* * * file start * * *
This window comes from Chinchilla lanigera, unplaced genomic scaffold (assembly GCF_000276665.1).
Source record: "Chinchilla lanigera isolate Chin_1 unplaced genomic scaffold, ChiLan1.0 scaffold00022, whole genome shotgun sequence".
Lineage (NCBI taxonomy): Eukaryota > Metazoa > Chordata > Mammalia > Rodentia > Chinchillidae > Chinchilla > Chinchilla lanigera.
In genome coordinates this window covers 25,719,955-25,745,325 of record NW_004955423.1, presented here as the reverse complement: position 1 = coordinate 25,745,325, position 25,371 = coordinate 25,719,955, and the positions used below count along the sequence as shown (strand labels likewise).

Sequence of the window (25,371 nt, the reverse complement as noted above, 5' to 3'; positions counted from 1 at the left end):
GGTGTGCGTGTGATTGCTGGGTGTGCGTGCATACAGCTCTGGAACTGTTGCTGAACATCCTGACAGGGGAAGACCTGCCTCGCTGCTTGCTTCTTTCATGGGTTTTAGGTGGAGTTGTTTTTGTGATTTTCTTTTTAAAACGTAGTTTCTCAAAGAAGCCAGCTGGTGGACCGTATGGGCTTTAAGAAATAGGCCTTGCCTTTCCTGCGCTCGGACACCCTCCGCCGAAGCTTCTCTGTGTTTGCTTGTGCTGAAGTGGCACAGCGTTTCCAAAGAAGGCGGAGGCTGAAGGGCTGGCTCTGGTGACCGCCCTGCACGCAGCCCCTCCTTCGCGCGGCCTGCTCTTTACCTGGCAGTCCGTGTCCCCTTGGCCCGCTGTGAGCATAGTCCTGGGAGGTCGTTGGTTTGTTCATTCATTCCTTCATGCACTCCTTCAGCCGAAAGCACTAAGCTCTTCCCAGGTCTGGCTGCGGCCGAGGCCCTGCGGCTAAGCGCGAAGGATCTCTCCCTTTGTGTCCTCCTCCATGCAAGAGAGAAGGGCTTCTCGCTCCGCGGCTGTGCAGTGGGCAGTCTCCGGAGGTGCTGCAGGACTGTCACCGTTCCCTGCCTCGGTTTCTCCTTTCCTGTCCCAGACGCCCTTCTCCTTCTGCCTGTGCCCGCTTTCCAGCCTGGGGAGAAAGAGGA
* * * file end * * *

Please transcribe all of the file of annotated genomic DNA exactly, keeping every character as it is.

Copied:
This window comes from Chinchilla lanigera, unplaced genomic scaffold (assembly GCF_000276665.1).
Source record: "Chinchilla lanigera isolate Chin_1 unplaced genomic scaffold, ChiLan1.0 scaffold00022, whole genome shotgun sequence".
Lineage (NCBI taxonomy): Eukaryota > Metazoa > Chordata > Mammalia > Rodentia > Chinchillidae > Chinchilla > Chinchilla lanigera.
In genome coordinates this window covers 25,719,955-25,745,325 of record NW_004955423.1, presented here as the reverse complement: position 1 = coordinate 25,745,325, position 25,371 = coordinate 25,719,955, and the positions used below count along the sequence as shown (strand labels likewise).

Sequence of the window (25,371 nt, the reverse complement as noted above, 5' to 3'; positions counted from 1 at the left end):
GGTGTGCGTGTGATTGCTGGGTGTGCGTGCATACAGCTCTGGAACTGTTGCTGAACATCCTGACAGGGGAAGACCTGCCTCGCTGCTTGCTTCTTTCATGGGTTTTAGGTGGAGTTGTTTTTGTGATTTTCTTTTTAAAACGTAGTTTCTCAAAGAAGCCAGCTGGTGGACCGTATGGGCTTTAAGAAATAGGCCTTGCCTTTCCTGCGCTCGGACACCCTCCGCCGAAGCTTCTCTGTGTTTGCTTGTGCTGAAGTGGCACAGCGTTTCCAAAGAAGGCGGAGGCTGAAGGGCTGGCTCTGGTGACCGCCCTGCACGCAGCCCCTCCTTCGCGCGGCCTGCTCTTTACCTGGCAGTCCGTGTCCCCTTGGCCCGCTGTGAGCATAGTCCTGGGAGGTCGTTGGTTTGTTCATTCATTCCTTCATGCACTCCTTCAGCCGAAAGCACTAAGCTCTTCCCAGGTCTGGCTGCGGCCGAGGCCCTGCGGCTAAGCGCGAAGGATCTCTCCCTTTGTGTCCTCCTCCATGCAAGAGAGAAGGGCTTCTCGCTCCGCGGCTGTGCAGTGGGCAGTCTCCGGAGGTGCTGCAGGACTGTCACCGTTCCCTGCCTCGGTTTCTCCTTTCCTGTCCCAGACGCCCTTCTCCTTCTGCCTGTGCCCGCTTTCCAGCCTGGGGAGAAAGAGGA